Russian automakers are eyeing East African assembly plants

Russia's automakers are looking to Africa for cost-effective operations as the Russian 'Sanctions Road Initiative' expands its pathways away from Western influence.  According to Evgeny Terekhin, Moscow's Ambassador to Addis Ababa, Ethiopia, numerous Russian automakers are considering Ethiopia as a potential location for an assembly facility.

The intention was made public following discussions last week between Russian State Duma Chairman Vyacheslav Volodin and Ethiopian House of Federation Speaker Agegnehu Teshager, during which the two sides discussed economic cooperation. "Ethiopia is an important Russian partner in Africa. We have always engaged in such discourse with Ethiopia, and our connections have lasted over 125 years." Volodin stated.
In areas like mining, energy, transport, construction, and agriculture, he mentioned that Russian businesses are interested in long-term collaboration with Ethiopian partners. He also emphasised how trade between Russia and African countries has been expanding, with a combined turnover expected to reach US$18 billion in 2022.
African nations mostly sell fruits, vegetables, tea, coffee, flowers, and rare woods to Russia, with coffee accounting for the lion's share of Russian imports from Ethiopia and wheat accounting for more than half of Russia's exports to the country in 2022. Russia also supplies oil and paper to Ethiopia.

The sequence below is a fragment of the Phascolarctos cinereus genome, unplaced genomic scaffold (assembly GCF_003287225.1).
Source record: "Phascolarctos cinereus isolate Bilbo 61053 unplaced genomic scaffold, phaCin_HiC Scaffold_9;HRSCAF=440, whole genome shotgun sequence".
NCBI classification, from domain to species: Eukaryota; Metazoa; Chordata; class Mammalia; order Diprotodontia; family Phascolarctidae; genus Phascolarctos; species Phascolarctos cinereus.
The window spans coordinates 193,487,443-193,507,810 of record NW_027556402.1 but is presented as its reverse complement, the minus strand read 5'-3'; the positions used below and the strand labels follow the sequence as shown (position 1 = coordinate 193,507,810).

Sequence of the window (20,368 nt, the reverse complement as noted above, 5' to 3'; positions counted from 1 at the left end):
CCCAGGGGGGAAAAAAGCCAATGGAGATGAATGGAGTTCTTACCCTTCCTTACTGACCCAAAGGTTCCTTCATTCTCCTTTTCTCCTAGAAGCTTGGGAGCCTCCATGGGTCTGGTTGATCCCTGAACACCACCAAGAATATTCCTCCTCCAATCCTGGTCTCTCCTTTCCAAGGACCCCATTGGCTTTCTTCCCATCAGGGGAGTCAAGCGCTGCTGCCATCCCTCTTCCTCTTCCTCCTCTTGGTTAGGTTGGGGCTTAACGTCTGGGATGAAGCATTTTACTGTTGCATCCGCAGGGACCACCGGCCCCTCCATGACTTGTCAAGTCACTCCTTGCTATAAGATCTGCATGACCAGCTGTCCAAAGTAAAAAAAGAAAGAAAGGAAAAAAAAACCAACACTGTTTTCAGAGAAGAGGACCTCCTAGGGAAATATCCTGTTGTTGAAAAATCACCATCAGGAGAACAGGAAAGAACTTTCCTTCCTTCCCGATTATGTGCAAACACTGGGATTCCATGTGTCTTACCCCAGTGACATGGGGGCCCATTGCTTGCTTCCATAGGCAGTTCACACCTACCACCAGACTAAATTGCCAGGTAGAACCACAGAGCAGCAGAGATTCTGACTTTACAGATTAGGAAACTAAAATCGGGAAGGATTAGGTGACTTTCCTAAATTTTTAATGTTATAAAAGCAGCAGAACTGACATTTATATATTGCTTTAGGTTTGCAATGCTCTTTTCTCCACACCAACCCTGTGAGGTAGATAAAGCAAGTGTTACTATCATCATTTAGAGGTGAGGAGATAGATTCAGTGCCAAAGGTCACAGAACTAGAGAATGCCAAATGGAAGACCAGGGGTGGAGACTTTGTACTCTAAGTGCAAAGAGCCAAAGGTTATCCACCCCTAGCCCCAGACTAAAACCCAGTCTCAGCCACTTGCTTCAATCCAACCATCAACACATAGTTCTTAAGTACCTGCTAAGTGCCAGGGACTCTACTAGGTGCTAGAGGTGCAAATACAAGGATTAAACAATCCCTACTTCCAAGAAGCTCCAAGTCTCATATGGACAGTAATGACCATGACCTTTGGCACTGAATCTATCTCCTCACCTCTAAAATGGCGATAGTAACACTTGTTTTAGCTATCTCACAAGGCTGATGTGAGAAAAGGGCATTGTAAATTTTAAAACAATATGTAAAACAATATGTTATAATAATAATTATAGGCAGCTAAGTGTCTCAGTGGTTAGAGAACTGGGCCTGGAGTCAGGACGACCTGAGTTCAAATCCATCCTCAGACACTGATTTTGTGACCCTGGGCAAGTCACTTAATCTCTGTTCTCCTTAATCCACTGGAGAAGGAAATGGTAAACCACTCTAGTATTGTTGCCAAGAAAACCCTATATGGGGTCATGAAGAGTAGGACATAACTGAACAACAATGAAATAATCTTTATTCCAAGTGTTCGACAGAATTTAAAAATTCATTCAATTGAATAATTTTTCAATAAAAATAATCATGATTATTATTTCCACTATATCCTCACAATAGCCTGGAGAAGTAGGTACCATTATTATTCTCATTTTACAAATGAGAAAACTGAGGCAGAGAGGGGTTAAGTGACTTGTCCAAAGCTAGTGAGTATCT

The interest in Ethiopia is intriguing, especially given Moscow's desire for port access and a future Red Sea naval station. Russian plans for Port Sudan have been postponed, implying that interest in Djibouti as an export base is increasing. China, which has a naval station in Djibouti, will back Russia's regional trade and investment initiatives.
Automobile production in Ethiopia would provide Russian manufacturers with access to markets outside Russia and the EAEU, including the Middle East, East Africa, and South Asia.
Vehicle usage in these regions is likely to rise dramatically as economic prospects improve, and Russia has been particularly active in promoting African countries to join the BRICS and EAEU in reciprocal trade incentives. If the labour force is suitably skilled, the Ethiopian assembly would give a useful margin of price competitiveness.
Due to colonial hangovers and opposition to Western foreign policy in the area, European firms have found it difficult to access African markets. In addition, African states agreed in 2021 to the African Continental Free Trade Agreement (AfCFTA), which eliminates tariffs on intra-African commerce, making sourcing and exporting considerably easier and more competitive.

Posted on : 21 Jul,2024 | News Source :

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